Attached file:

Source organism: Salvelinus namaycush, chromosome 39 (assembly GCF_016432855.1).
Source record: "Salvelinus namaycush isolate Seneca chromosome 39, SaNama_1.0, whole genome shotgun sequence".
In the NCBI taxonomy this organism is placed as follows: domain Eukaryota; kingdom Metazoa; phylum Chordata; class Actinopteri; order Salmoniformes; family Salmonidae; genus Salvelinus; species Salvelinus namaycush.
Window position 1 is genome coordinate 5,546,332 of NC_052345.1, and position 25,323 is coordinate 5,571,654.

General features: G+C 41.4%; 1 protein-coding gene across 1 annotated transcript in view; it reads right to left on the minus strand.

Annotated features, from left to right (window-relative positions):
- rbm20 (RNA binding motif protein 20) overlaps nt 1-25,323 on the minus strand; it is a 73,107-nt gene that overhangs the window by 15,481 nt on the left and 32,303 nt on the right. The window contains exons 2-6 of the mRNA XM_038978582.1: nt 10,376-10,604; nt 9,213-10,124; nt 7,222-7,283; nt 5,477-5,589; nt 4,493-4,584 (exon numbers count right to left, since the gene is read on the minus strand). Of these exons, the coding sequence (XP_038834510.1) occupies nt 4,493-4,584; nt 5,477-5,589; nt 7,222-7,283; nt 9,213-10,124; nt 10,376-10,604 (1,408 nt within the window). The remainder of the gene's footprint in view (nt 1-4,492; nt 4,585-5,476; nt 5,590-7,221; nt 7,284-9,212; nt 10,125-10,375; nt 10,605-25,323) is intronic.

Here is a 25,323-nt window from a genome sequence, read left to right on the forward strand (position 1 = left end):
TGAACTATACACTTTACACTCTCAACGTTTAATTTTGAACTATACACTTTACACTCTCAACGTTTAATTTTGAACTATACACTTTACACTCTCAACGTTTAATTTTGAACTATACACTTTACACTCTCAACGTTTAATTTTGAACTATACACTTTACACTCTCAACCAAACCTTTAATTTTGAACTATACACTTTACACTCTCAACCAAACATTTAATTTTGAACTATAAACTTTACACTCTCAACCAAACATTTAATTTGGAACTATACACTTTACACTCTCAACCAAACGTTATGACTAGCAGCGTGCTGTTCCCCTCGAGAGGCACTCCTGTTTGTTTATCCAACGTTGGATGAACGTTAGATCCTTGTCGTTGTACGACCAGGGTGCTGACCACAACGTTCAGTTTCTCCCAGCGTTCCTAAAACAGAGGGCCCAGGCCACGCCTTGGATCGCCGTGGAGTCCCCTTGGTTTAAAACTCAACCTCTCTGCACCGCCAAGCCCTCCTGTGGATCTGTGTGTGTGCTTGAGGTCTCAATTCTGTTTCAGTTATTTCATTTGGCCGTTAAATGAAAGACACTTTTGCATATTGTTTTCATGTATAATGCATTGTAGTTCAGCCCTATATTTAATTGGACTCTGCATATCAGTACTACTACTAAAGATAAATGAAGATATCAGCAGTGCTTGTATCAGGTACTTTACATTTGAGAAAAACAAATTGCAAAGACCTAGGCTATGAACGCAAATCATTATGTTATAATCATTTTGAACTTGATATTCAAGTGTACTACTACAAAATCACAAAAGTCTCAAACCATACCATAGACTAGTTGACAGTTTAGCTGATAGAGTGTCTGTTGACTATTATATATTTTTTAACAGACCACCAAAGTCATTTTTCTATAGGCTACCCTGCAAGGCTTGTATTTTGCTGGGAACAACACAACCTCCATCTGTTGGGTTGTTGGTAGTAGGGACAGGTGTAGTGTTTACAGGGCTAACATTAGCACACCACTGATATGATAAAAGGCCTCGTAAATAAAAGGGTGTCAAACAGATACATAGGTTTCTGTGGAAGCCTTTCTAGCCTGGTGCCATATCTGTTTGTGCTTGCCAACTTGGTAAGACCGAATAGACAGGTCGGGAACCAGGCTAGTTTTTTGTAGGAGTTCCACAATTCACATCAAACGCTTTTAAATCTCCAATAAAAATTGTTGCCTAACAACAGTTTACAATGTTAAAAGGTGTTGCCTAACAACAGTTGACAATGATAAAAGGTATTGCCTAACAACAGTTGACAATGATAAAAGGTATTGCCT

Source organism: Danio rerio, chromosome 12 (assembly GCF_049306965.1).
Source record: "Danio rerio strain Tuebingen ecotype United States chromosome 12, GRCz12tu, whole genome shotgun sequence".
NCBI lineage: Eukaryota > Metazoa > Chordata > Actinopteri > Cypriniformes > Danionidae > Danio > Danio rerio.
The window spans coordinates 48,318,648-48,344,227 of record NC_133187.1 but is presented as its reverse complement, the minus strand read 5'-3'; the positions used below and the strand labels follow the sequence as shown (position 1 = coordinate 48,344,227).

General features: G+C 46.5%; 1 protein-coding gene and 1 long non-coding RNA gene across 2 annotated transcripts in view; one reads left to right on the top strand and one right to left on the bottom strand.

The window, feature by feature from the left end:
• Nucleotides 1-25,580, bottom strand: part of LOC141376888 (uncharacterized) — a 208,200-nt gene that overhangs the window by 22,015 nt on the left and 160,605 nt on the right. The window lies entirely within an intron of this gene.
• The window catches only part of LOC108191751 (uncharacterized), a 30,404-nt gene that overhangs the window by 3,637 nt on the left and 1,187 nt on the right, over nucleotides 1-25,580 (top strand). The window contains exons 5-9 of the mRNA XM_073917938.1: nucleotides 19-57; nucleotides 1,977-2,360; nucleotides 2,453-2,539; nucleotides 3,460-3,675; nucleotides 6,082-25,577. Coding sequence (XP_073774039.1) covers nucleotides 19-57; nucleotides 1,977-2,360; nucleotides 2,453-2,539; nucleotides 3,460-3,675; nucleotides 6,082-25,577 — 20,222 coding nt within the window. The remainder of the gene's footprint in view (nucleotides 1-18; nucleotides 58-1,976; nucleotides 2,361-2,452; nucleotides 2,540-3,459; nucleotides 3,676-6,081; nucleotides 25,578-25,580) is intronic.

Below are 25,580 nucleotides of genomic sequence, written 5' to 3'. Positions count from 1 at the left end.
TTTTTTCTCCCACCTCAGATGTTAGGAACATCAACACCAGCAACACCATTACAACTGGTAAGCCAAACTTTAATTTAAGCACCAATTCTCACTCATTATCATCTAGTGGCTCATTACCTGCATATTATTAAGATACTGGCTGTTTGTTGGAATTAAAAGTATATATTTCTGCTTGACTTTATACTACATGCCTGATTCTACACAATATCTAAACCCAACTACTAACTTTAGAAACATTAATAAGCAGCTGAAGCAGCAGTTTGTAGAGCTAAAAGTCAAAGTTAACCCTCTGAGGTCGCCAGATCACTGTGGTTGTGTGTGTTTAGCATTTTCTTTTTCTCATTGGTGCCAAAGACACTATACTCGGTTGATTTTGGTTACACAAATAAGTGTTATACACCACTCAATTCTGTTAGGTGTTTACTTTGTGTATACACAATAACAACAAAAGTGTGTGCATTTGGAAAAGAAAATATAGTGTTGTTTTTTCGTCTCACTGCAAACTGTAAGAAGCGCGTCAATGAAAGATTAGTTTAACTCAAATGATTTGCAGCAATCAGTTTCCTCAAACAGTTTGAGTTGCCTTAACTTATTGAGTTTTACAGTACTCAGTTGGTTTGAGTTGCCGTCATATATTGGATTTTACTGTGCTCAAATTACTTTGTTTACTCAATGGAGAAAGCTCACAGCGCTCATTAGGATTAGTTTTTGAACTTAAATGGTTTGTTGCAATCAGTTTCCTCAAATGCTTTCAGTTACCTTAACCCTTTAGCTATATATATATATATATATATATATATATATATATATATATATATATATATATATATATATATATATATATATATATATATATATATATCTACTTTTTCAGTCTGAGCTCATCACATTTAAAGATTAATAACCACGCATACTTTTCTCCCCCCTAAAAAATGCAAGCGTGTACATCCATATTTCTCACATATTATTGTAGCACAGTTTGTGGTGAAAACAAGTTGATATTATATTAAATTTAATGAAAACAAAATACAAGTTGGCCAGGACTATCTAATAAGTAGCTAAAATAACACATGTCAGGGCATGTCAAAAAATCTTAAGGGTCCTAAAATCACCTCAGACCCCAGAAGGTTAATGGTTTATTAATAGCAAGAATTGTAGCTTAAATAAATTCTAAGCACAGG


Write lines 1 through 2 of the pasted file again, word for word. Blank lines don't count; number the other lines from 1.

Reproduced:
Source organism: Salvelinus namaycush, chromosome 39 (assembly GCF_016432855.1).
Source record: "Salvelinus namaycush isolate Seneca chromosome 39, SaNama_1.0, whole genome shotgun sequence".